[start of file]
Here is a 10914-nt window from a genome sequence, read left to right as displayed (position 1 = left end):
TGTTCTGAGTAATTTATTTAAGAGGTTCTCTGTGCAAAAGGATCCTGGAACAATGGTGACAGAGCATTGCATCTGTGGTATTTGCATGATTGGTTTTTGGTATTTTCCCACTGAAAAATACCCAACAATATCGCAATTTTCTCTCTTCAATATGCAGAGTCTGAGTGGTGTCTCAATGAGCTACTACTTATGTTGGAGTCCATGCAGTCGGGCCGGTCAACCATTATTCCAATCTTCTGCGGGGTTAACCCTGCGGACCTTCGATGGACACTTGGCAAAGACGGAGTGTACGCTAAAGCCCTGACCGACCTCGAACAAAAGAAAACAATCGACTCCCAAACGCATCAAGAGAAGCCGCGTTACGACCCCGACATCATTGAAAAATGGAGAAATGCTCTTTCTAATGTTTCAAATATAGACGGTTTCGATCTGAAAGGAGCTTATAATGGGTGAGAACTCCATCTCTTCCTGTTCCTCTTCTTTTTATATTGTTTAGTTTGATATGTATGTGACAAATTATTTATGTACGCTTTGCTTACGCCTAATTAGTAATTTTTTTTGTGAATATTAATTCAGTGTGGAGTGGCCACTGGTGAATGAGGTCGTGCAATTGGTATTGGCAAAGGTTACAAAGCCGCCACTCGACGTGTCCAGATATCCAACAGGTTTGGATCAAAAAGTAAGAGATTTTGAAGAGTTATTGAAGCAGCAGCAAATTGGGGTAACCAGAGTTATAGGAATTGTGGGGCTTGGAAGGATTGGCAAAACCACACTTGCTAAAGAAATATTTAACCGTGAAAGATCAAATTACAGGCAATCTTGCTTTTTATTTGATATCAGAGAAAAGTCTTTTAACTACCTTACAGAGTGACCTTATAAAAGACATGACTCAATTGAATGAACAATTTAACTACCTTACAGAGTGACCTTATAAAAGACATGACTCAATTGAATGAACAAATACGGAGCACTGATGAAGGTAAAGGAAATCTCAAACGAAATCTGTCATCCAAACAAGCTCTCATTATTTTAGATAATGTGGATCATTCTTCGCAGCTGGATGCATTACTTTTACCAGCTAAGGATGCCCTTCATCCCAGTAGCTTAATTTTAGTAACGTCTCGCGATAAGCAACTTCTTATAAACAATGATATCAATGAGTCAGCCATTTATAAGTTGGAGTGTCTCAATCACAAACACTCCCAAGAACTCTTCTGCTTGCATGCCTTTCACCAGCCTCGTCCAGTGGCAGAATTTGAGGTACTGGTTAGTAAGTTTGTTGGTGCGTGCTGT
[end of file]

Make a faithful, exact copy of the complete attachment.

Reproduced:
Here is a 10914-nt window from a genome sequence, read left to right as displayed (position 1 = left end):
TGTTCTGAGTAATTTATTTAAGAGGTTCTCTGTGCAAAAGGATCCTGGAACAATGGTGACAGAGCATTGCATCTGTGGTATTTGCATGATTGGTTTTTGGTATTTTCCCACTGAAAAATACCCAACAATATCGCAATTTTCTCTCTTCAATATGCAGAGTCTGAGTGGTGTCTCAATGAGCTACTACTTATGTTGGAGTCCATGCAGTCGGGCCGGTCAACCATTATTCCAATCTTCTGCGGGGTTAACCCTGCGGACCTTCGATGGACACTTGGCAAAGACGGAGTGTACGCTAAAGCCCTGACCGACCTCGAACAAAAGAAAACAATCGACTCCCAAACGCATCAAGAGAAGCCGCGTTACGACCCCGACATCATTGAAAAATGGAGAAATGCTCTTTCTAATGTTTCAAATATAGACGGTTTCGATCTGAAAGGAGCTTATAATGGGTGAGAACTCCATCTCTTCCTGTTCCTCTTCTTTTTATATTGTTTAGTTTGATATGTATGTGACAAATTATTTATGTACGCTTTGCTTACGCCTAATTAGTAATTTTTTTTGTGAATATTAATTCAGTGTGGAGTGGCCACTGGTGAATGAGGTCGTGCAATTGGTATTGGCAAAGGTTACAAAGCCGCCACTCGACGTGTCCAGATATCCAACAGGTTTGGATCAAAAAGTAAGAGATTTTGAAGAGTTATTGAAGCAGCAGCAAATTGGGGTAACCAGAGTTATAGGAATTGTGGGGCTTGGAAGGATTGGCAAAACCACACTTGCTAAAGAAATATTTAACCGTGAAAGATCAAATTACAGGCAATCTTGCTTTTTATTTGATATCAGAGAAAAGTCTTTTAACTACCTTACAGAGTGACCTTATAAAAGACATGACTCAATTGAATGAACAATTTAACTACCTTACAGAGTGACCTTATAAAAGACATGACTCAATTGAATGAACAAATACGGAGCACTGATGAAGGTAAAGGAAATCTCAAACGAAATCTGTCATCCAAACAAGCTCTCATTATTTTAGATAATGTGGATCATTCTTCGCAGCTGGATGCATTACTTTTACCAGCTAAGGATGCCCTTCATCCCAGTAGCTTAATTTTAGTAACGTCTCGCGATAAGCAACTTCTTATAAACAATGATATCAATGAGTCAGCCATTTATAAGTTGGAGTGTCTCAATCACAAACACTCCCAAGAACTCTTCTGCTTGCATGCCTTTCACCAGCCTCGTCCAGTGGCAGAATTTGAGGTACTGGTTAGTAAGTTTGTTGGTGCGTGCTGT